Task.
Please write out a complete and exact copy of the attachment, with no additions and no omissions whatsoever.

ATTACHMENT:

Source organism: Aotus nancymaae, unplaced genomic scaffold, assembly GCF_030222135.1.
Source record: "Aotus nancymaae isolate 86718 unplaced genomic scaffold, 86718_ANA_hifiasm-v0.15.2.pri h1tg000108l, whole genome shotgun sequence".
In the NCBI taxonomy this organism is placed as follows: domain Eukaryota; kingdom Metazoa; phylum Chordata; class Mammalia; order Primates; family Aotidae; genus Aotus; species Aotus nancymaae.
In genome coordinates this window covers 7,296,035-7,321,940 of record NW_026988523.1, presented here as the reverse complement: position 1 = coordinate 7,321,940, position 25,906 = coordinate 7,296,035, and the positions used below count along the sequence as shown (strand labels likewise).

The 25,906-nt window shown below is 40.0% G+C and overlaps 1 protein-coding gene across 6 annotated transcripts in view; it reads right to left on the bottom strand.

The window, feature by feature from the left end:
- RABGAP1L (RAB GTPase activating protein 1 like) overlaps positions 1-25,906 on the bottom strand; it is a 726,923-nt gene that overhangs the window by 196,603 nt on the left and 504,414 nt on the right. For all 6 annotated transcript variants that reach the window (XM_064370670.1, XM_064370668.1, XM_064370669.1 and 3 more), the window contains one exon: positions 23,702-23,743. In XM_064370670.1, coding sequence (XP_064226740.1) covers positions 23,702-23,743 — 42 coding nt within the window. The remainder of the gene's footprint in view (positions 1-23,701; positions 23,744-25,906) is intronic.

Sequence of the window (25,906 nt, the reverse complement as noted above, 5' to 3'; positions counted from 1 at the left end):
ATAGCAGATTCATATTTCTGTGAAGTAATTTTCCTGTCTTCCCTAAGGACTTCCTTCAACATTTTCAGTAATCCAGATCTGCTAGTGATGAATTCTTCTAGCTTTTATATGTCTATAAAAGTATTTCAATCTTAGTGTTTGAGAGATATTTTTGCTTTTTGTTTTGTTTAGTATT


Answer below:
Source organism: Aotus nancymaae, unplaced genomic scaffold, assembly GCF_030222135.1.
Source record: "Aotus nancymaae isolate 86718 unplaced genomic scaffold, 86718_ANA_hifiasm-v0.15.2.pri h1tg000108l, whole genome shotgun sequence".
In the NCBI taxonomy this organism is placed as follows: domain Eukaryota; kingdom Metazoa; phylum Chordata; class Mammalia; order Primates; family Aotidae; genus Aotus; species Aotus nancymaae.
In genome coordinates this window covers 7,296,035-7,321,940 of record NW_026988523.1, presented here as the reverse complement: position 1 = coordinate 7,321,940, position 25,906 = coordinate 7,296,035, and the positions used below count along the sequence as shown (strand labels likewise).

The 25,906-nt window shown below is 40.0% G+C and overlaps 1 protein-coding gene across 6 annotated transcripts in view; it reads right to left on the bottom strand.

The window, feature by feature from the left end:
- RABGAP1L (RAB GTPase activating protein 1 like) overlaps positions 1-25,906 on the bottom strand; it is a 726,923-nt gene that overhangs the window by 196,603 nt on the left and 504,414 nt on the right. For all 6 annotated transcript variants that reach the window (XM_064370670.1, XM_064370668.1, XM_064370669.1 and 3 more), the window contains one exon: positions 23,702-23,743. In XM_064370670.1, coding sequence (XP_064226740.1) covers positions 23,702-23,743 — 42 coding nt within the window. The remainder of the gene's footprint in view (positions 1-23,701; positions 23,744-25,906) is intronic.

Sequence of the window (25,906 nt, the reverse complement as noted above, 5' to 3'; positions counted from 1 at the left end):
ATAGCAGATTCATATTTCTGTGAAGTAATTTTCCTGTCTTCCCTAAGGACTTCCTTCAACATTTTCAGTAATCCAGATCTGCTAGTGATGAATTCTTCTAGCTTTTATATGTCTATAAAAGTATTTCAATCTTAGTGTTTGAGAGATATTTTTGCTTTTTGTTTTGTTTAGTATT